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Case Reports and Small Case Series
April 1999

Corneal Toxicity Associated With Latanoprost

Arch Ophthalmol. 1999;117(4):539. doi:

Latanoprost is a new topical prostaglandin analog used to lower intraocular pressure. Adverse effects reported with use of latanoprost include cystoid macular edema, anterior uveitis, choroidal effusions, facial rash, hyperpigmentation of eyelashes, and iris hyperpigmentation.1,2 We describe 4 patients who developed pseudodendrites during treatment with latanoprost.

Report of Cases.
Case 1.

A 77-year-old woman was referred to us with a suspected diagnosis of herpes simplex keratitis. Her ocular history was significant for bilateral diabetic retinopathy necessitating vitrectomies and retinal laser treatments, followed by glaucoma for which the patient was treated with levobunolol hydrochloride twice daily to both eyes. Treatment with latanoprost was then added to the right eye for intraocular pressure control. Three weeks after treatment with latanoprost, the patient experienced symptoms of pain and irritation secondary to a corneal abrasion in the right eye. The abrasion was treated with a bandage contact lens for 1 week, followed by preserved artificial tears and lubricating ointment for 1 month, which failed to heal the epithelium. Her medical history was significant for type 1 diabetes mellitus of 40 years' duration, aortic valve replacement, and a stroke. Systemic medications included insulin, warfarin sodium, lisinopril, bumetanide, and aspirin.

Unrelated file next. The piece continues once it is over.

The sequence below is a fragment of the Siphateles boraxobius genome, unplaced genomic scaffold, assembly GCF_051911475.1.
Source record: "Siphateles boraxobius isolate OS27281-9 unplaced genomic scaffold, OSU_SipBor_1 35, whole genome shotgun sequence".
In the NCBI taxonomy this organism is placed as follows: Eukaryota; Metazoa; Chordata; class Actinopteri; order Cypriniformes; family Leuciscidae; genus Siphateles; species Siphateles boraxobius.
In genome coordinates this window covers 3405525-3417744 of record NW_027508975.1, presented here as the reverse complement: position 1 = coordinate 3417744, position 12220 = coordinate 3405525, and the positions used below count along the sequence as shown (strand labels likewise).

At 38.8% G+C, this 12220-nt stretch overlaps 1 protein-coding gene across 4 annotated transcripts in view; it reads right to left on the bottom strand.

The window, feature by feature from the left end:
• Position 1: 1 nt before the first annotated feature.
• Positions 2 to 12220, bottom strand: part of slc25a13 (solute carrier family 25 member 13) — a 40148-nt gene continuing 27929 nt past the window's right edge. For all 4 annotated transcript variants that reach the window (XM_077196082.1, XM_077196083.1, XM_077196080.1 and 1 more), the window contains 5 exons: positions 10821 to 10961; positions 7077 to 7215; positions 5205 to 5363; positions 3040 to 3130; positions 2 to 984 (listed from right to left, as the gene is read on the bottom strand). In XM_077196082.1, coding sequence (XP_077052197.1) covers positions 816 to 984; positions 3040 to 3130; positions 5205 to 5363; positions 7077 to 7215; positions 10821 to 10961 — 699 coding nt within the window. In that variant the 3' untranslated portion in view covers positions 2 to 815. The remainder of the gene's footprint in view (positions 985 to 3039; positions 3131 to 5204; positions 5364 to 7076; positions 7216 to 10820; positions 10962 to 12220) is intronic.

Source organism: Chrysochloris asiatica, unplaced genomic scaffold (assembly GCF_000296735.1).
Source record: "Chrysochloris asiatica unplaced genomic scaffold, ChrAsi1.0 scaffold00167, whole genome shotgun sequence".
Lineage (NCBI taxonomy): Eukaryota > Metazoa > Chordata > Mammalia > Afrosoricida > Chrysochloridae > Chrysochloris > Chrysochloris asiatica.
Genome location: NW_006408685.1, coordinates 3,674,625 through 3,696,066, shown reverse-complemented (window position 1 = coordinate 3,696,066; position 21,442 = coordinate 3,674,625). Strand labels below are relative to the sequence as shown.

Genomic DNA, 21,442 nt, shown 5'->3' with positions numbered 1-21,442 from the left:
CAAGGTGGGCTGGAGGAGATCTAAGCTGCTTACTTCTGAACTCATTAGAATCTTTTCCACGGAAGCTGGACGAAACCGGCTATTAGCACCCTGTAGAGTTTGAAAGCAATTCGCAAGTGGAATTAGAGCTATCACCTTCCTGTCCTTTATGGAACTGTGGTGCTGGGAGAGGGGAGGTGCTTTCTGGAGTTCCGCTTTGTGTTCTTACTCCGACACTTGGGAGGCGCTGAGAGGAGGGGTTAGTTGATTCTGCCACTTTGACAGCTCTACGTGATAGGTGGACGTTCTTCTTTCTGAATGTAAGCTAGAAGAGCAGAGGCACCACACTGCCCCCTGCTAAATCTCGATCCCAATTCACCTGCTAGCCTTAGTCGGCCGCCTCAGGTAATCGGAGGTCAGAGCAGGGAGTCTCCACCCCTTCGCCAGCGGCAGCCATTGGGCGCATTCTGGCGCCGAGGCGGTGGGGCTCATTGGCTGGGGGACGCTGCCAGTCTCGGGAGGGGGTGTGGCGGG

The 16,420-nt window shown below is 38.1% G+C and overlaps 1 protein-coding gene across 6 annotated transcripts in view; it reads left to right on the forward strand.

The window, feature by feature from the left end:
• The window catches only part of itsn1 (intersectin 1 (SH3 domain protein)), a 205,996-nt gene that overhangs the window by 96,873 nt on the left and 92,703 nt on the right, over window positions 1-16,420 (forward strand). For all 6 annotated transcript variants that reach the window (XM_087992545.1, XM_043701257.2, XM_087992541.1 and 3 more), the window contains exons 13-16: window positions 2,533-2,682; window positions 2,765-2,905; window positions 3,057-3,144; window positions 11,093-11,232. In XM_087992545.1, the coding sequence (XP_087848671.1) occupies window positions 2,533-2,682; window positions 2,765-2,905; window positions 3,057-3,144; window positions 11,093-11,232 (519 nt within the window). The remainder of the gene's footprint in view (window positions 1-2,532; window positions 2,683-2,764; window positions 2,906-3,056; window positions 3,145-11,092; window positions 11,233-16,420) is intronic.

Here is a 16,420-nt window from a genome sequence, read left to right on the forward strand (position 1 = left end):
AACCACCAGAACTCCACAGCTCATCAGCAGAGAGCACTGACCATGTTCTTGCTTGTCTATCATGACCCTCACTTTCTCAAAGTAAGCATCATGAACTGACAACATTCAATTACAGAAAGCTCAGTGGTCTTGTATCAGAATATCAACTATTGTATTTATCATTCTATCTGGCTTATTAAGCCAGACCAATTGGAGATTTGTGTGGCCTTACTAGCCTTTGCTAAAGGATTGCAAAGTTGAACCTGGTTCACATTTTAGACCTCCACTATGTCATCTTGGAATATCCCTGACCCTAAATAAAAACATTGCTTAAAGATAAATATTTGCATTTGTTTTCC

On examination, visual acuity was counting fingers at 2 ft OD and 20/400 OS. The right cornea showed an inferonasal linear dendritiform lesion. The lesion was composed of swollen, hazy epithelial cells without typical epithelial ulceration and terminal bulbs of dendritic herpes simplex keratitis. There was mild edema of the adjacent cornea, with a few filaments. The left cornea showed focal central epithelial map changes. A diagnosis of toxic keratitis was made. Latanoprost was discontinued, and the levobunolol regimen was decreased to once daily in the right eye. Therapy with preservative-free artificial tears and erythromycin ointment were started. Follow-up 2 weeks later showed a dendritiform epithelial haze in the affected area with no residual discomfort. Follow-up at 3 months showed a completely healed epithelium with no surface abnormality.

Case 2.

An 87-year-old woman was referred for a hyphema and secondary glaucoma 6 weeks after cataract surgery in the right eye. Her ocular history was unremarkable. Her medical history included diet-controlled diabetes of 10 years' duration and hypertension. Systemic medications included enalapril maleate, verapamil hydrochloride, and acetazolamide sodium. Ocular medications included 1% prednisolone acetate, dorzolamide, and timolol maleate to the right eye.